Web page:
That said, when you look further into the compliance statistics, you can see that while compliance is high overall, it is not universal. For example, one of the rules at the time of writing is that you must stay at home unless leaving for work, exercise, essential shopping, or medical needs. Compliance with this rule during the reporting period (10-14 March) is 45 percent, and it has been falling for several weeks now.

This statistic could be looked at in a number of ways. Are people just fatigued with the rules, or is the slightly warmer weather bringing more people out of their homes? Is the positive news on the vaccine rollout making us more confident to push the boundaries, or has the Government’s positive messages led to some people simply jumping the gun, i.e., doing things now they expect will be permissible in two- or three-weeks’ time?

Whatever the reasons, rightly or wrongly, people are, in some ways, taking back control of their personal risk assessments.

Increased Personal Responsibility

Most experts are optimistic about the impact of the pandemic experience on long-term attitudes in relation to risks and workplace health and safety. There are many reasons for this, including greater awareness about health and safety in the wider population as well as the role personal responsibility has played in reducing risks throughout the pandemic.

Let’s look at greater awareness first. Today, PPE is a term that creeps into everyday discussions, from schoolchildren to grandmothers. Before the pandemic, though, occupational health professionals would often have to explain to employees what the acronym PPE meant before they could explain PPE requirements and processes. The fact there is now greater awareness is a good thing.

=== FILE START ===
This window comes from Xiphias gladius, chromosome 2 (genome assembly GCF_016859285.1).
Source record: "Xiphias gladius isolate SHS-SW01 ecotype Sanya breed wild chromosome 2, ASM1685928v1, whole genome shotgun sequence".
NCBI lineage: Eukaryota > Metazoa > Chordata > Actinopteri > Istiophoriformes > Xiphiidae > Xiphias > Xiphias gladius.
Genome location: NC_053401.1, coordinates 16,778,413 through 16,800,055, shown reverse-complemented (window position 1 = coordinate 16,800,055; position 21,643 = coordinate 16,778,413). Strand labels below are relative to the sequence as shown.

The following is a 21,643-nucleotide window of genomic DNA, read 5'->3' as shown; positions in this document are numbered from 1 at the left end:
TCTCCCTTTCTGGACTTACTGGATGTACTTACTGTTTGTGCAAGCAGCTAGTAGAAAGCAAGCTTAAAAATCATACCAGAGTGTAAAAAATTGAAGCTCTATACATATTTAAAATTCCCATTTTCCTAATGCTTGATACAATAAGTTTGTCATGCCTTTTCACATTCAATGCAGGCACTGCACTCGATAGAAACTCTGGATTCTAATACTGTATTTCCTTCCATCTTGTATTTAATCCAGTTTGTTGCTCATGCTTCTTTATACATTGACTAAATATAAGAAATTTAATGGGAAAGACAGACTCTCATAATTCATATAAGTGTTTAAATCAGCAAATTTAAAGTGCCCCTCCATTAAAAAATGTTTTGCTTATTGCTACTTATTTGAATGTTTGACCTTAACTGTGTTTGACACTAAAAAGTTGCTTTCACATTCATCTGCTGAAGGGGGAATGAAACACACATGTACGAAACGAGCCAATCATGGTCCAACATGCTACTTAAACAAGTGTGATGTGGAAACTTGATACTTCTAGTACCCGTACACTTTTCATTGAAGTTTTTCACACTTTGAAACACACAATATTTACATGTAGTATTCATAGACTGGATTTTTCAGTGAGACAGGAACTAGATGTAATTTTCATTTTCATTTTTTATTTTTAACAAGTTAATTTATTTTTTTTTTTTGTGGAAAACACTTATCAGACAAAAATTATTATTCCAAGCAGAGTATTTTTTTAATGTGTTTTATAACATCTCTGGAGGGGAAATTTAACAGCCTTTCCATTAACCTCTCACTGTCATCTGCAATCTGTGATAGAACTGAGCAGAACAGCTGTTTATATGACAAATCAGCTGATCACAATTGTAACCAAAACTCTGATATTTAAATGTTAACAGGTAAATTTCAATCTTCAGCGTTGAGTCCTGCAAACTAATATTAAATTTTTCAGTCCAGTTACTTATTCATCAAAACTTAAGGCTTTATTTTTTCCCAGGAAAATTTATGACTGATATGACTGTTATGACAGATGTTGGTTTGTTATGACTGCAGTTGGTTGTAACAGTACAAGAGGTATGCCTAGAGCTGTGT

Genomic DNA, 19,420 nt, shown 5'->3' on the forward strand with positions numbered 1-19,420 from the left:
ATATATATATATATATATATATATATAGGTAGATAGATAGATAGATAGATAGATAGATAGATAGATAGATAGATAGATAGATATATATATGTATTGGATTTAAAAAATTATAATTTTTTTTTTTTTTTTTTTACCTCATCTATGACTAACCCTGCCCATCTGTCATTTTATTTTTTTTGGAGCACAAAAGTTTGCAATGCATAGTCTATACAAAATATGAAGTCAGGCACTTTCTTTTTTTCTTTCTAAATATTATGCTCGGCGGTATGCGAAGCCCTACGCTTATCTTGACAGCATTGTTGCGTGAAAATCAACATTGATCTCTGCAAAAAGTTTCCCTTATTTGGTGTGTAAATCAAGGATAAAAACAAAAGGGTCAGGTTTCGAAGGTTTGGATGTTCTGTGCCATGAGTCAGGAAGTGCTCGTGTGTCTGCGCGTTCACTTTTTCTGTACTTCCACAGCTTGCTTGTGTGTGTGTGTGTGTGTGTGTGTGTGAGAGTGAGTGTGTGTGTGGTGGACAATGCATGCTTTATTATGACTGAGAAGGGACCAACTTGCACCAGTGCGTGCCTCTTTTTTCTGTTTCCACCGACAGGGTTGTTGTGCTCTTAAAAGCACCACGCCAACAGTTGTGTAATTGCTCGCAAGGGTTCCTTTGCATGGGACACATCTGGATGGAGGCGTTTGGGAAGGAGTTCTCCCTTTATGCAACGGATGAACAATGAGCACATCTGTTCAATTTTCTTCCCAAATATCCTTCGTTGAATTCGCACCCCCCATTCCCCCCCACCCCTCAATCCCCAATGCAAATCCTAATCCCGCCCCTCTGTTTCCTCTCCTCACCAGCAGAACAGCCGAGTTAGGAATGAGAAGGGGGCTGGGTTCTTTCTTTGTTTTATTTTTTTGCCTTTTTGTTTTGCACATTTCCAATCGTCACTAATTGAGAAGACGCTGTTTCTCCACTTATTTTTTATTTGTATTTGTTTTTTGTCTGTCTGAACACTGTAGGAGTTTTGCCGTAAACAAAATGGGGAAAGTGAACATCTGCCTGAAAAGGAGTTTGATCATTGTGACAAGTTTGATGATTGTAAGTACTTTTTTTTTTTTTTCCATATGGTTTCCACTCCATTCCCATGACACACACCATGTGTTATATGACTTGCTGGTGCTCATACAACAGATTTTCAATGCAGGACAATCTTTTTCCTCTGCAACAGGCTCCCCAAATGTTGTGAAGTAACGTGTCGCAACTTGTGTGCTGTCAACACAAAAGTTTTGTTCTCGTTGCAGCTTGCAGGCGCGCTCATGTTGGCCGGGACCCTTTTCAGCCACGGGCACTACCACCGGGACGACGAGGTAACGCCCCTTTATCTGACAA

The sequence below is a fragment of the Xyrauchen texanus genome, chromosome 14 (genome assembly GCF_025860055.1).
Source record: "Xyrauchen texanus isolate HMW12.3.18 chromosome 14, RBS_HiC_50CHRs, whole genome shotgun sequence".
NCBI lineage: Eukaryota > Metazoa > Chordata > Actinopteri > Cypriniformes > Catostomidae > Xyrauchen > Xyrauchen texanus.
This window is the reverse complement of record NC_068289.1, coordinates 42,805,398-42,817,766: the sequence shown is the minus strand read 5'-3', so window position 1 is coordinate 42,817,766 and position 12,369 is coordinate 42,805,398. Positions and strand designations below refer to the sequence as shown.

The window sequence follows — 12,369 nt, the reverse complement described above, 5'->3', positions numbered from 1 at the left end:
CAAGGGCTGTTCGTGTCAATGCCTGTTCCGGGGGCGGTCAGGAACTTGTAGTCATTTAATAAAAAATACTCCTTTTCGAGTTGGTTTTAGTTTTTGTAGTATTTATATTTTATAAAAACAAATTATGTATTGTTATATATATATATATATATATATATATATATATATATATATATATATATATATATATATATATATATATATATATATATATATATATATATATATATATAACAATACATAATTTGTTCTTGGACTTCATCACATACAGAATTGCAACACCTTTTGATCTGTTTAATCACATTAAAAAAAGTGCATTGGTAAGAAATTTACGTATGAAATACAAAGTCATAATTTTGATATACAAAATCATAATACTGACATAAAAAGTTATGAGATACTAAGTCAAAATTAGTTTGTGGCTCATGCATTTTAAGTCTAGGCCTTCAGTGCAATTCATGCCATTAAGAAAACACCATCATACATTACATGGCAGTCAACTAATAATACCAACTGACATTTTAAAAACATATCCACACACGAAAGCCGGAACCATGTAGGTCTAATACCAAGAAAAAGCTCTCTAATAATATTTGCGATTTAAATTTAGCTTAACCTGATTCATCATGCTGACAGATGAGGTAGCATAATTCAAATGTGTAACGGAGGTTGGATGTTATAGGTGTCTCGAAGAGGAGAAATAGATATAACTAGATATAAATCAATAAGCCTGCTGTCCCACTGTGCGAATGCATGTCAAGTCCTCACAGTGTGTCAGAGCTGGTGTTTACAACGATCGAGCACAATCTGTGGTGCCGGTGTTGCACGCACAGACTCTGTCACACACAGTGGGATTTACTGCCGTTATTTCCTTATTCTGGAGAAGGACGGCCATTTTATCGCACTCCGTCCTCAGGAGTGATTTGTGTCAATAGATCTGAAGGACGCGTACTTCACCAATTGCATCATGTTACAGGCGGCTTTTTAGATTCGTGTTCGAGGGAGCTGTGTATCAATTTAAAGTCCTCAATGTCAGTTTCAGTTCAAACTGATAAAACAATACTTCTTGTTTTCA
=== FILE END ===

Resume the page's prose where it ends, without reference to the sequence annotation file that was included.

People are also now more aware of the importance of prevention, not least because prevention rather than cure was the only weapon we had against Covid-19 for months.

Another significant factor that has come out of the Covid-19 experience is the levels of personal responsibility that have been evident. People are now more aware of their responsibility to others in terms of infection control, which is one of the main reasons compliance with rules like wearing face masks and limiting social interactions has been so successful – at least from a Government pandemic response point of view.

Transferring to the workplace this increased awareness of health and safety issues and more focused personal responsibility has the potential to lead to reduced risks and better outcomes in the future.

Workplace Cooperation

Another reason for optimism among health and safety professionals is the levels of cooperation that have existed in organisations of all sizes during the pandemic. It might be forced cooperation, but what has been achieved by businesses up and down the country to make their workplaces Covid-19 safe has been impressive.

We have seen small restaurants installing screens to protect staff and customers, implementing table service only operations, and introducing procedures where staff check customer temperatures before they are seated.

We have also seen large corporations like banks that would have had minimal working from home arrangements in the past shifting almost overnight to near-complete home working to continue operations.

In both examples, and others not mentioned, achieving what businesses achieved in the short space of time they had to do it required significant levels of cooperation between senior executives, HR departments, occupational health teams, and everyone else in the organisation.

If businesses can harness this cooperation and utilise it in the future, other areas of workplace health and safety can also be improved.

What Does the Future Hold for Workplace Health and Safety?

How we responded individually, as businesses, and as a society to the risk question during the Covid-19 pandemic is a fascinating topic. There have been failures and disappointments, but there have also been positives from the experience and significant achievements as people have adapted, changed attitudes, sacrificed, put their shoulder to the wheel, and got through.

The future will be a different place, but there is an opportunity to benefit from our changed perception of risk, our changed (or newly understood) attitudes to personal responsibility, and our increased knowledge of health and safety issues. All these things can be used to make positive changes in workplace health and safety culture, processes, and systems.

If You Like This Post, Please Share It!

Leave a Reply

Your email address will not be published. Required fields are marked *